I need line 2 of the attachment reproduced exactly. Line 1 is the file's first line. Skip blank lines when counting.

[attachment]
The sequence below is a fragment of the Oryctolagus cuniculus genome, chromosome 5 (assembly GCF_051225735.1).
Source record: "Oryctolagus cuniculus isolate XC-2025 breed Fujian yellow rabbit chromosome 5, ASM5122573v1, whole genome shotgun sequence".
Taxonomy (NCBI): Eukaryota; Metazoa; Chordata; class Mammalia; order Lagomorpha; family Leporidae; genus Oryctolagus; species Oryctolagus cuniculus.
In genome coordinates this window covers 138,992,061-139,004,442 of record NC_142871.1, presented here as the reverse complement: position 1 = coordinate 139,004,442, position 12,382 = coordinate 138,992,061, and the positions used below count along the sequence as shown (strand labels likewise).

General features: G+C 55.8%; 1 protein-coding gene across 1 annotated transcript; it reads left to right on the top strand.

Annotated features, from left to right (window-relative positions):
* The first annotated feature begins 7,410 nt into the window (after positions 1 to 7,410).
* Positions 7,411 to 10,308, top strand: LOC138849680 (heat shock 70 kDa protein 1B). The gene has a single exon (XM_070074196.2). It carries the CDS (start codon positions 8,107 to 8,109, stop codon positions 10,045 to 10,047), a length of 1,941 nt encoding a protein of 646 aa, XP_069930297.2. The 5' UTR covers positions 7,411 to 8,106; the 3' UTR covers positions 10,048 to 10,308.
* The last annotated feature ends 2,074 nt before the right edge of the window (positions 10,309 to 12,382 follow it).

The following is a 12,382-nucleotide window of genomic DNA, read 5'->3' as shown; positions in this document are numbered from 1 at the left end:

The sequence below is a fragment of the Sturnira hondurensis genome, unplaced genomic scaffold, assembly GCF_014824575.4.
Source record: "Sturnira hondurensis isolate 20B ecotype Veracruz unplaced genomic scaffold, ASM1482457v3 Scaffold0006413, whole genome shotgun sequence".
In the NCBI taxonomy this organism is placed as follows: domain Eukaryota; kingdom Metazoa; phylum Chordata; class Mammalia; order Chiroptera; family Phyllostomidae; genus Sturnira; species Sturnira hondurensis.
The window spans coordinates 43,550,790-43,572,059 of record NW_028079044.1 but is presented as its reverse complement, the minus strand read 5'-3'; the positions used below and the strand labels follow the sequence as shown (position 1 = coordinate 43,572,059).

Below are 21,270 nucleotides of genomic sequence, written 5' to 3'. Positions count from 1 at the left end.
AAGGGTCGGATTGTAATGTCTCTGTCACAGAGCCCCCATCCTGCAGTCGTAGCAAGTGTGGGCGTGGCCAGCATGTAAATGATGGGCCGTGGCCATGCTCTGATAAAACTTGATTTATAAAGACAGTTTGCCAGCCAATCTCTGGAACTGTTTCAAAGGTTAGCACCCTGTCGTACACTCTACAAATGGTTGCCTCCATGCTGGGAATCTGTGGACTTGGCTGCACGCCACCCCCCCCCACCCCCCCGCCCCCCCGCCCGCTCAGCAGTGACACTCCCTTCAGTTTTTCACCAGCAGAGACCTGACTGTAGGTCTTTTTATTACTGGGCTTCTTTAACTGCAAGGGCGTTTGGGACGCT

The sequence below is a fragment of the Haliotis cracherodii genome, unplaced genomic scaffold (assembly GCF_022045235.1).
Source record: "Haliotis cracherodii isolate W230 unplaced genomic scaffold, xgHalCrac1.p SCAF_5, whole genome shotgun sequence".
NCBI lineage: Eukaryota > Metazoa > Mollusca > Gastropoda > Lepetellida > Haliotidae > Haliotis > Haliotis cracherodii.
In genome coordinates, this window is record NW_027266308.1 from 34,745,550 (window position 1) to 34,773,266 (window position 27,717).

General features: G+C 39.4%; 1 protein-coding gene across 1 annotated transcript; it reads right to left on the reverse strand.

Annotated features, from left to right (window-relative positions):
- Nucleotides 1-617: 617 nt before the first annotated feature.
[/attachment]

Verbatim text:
Source record: "Oryctolagus cuniculus isolate XC-2025 breed Fujian yellow rabbit chromosome 5, ASM5122573v1, whole genome shotgun sequence".